Many volunteers first volunteered with the County nutrition program and have continued on with Meals on Wheels by ACC. Some have volunteered for several years, and some for multiple decades. For these volunteers, Meals on Wheels is more than just another volunteer position: it is a lifelong opportunity to grow, feel good and have fun.
Richard, Volunteer Driver Coordinator
Eight years ago, the county nutrition program was having problems with volunteer delivery driver coordination.
“Drivers were not showing up,” Richard said, “and no one knew why.”
It turned out that volunteers were making their own arrangements with each other to fill in for absences. This created some confusion, and Richard was interested in solving the problem.
Richard created a spreadsheet scheduling system for delivery drivers. His system has carried on to Meals on Wheels and is the backbone of volunteer home-delivered meal routes. He also helps train volunteers, as he is very familiar with the routes, and finds substitutes for drivers who are absent.
Richard also enjoys volunteering because of the challenge it presents him. Spreadsheets require a lot of equations and algorithms, a perfect arena for Richard’s interest in mathematics.
He said that volunteers often stay for as long as they are physically able, some for more than 20 years, and he thinks that speaks to the importance of Meals on Wheels to the community.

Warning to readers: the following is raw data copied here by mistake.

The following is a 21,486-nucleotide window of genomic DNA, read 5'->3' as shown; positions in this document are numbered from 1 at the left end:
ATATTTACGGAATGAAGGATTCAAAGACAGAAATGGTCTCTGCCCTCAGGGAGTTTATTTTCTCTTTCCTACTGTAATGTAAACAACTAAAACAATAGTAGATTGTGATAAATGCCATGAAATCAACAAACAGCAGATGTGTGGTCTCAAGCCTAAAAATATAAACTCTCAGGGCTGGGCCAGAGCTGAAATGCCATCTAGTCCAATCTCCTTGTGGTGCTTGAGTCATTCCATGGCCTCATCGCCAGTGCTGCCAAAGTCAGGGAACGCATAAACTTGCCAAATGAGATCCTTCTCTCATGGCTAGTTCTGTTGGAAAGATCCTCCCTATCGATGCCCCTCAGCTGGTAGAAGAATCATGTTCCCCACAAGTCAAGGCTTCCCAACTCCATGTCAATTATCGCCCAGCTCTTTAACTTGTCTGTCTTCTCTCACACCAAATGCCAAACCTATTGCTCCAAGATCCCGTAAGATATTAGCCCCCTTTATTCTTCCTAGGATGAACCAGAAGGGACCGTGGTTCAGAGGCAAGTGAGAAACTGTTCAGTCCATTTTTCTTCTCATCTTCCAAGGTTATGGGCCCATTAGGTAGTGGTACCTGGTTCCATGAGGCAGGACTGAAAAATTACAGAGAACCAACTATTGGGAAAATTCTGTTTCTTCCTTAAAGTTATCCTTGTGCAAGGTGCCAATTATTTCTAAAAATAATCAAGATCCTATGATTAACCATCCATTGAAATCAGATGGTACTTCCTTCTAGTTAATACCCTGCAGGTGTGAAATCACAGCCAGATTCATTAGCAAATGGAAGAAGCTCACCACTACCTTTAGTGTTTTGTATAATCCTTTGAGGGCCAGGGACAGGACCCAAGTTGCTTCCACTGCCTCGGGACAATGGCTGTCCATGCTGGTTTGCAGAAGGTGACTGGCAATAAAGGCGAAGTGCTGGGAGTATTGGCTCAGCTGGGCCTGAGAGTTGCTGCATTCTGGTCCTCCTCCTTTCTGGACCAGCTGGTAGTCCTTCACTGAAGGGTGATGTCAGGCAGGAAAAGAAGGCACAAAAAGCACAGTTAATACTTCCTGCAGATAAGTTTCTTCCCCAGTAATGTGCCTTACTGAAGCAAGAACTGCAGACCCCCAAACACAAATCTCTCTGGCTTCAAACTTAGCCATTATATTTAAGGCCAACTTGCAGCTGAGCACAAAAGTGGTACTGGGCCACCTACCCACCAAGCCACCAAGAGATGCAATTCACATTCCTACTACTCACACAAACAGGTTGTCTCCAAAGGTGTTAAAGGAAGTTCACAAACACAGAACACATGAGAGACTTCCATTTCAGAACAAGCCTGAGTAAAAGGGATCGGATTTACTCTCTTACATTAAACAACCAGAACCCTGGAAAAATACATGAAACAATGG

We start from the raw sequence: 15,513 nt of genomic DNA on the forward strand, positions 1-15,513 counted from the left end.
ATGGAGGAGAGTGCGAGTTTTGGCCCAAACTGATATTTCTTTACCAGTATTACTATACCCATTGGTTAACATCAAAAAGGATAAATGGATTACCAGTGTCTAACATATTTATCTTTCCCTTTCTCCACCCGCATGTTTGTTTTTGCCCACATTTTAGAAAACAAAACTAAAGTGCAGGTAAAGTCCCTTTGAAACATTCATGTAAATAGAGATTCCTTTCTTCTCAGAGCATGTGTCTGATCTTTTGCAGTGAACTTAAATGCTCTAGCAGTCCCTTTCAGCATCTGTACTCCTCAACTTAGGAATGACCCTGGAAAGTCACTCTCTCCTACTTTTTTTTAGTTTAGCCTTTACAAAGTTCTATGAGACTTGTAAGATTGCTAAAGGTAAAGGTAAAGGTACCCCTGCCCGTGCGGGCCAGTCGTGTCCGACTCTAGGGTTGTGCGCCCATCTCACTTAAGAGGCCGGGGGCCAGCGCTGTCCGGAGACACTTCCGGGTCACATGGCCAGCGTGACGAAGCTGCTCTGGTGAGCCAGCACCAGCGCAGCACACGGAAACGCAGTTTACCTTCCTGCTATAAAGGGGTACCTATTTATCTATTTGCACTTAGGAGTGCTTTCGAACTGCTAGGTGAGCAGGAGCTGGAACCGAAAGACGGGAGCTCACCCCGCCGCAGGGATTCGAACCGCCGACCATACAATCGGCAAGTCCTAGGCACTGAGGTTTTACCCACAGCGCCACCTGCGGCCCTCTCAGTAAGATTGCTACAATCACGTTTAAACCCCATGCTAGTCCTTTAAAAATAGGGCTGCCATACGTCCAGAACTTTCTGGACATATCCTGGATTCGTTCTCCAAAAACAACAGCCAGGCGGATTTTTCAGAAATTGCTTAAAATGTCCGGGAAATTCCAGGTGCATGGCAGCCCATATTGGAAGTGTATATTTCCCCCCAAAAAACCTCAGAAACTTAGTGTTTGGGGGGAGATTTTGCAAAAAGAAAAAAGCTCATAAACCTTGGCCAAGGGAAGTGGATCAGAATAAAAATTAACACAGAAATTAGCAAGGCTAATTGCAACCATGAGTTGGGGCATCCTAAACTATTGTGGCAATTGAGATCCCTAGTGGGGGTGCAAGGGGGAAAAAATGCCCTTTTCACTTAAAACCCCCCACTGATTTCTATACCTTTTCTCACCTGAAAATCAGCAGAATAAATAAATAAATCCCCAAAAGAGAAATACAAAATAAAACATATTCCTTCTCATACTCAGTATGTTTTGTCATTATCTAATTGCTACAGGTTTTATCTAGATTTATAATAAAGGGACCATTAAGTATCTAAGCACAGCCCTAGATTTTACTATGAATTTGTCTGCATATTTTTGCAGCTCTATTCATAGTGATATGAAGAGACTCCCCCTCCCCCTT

“Once you become involved in Meals on Wheels,” Richard said, “it’s obvious that it’s a needed service and that you are much appreciated for providing that service.”
“We all have aging parents or grandparents,” Maureen said. “My father just turned 89, so I have a soft spot in my heart for the elderly.”
As a first year student in the Master of Social Work program at Sacramento State (CSUS), Maureen had already worked with children and families for thirteen years at Stanford Home and wanted to gain experience working with the senior population.
Through Sac State, she was assigned a one-year internship at Meals on Wheels by ACC.
During her year at Meals on Wheels, she conducted initial and reassessments to determine eligibility, delivered hot meals to homebound seniors, and developed and established the Tel-A-Friend program.
“Working with Meals on Wheels has expanded my understanding and knowledge of the needs of seniors and their unique situations, such as being frail and homebound,” she said.
Maureen’s experiences with Meals on Wheels have inspired her to continue working with seniors and, after she completes her MSW degree, she plans to work exclusively with seniors to help ensure that they receive the services they need.
“My 72-year-old neighbor had been eating from dumpsters,” Alisa said. “But thanks to the Meals on Wheels in my hometown, he started receiving nutritious meals.”
Inspired by her neighbor’s story, Alisa wanted to work with a Meals on Wheels program to help people like her neighbor and, when she moved to Sacramento, she finally had the chance.
As an intern from Sacramento City College, Alisa has done a little bit of everything at Meals on Wheels by ACC. She has been a delivery driver, meal runner, kitchen and café worker, and office volunteer.
“There are so many ways to help,” she said. “I couldn’t choose just one!”
Though she enjoyed all of her tasks, delivery driving especially touched her heart. One man on her delivery route told her every day how much he loves Meals on Wheels.
“He calls us ‘good people’,” she said. “It’s nice to know that we make a difference.”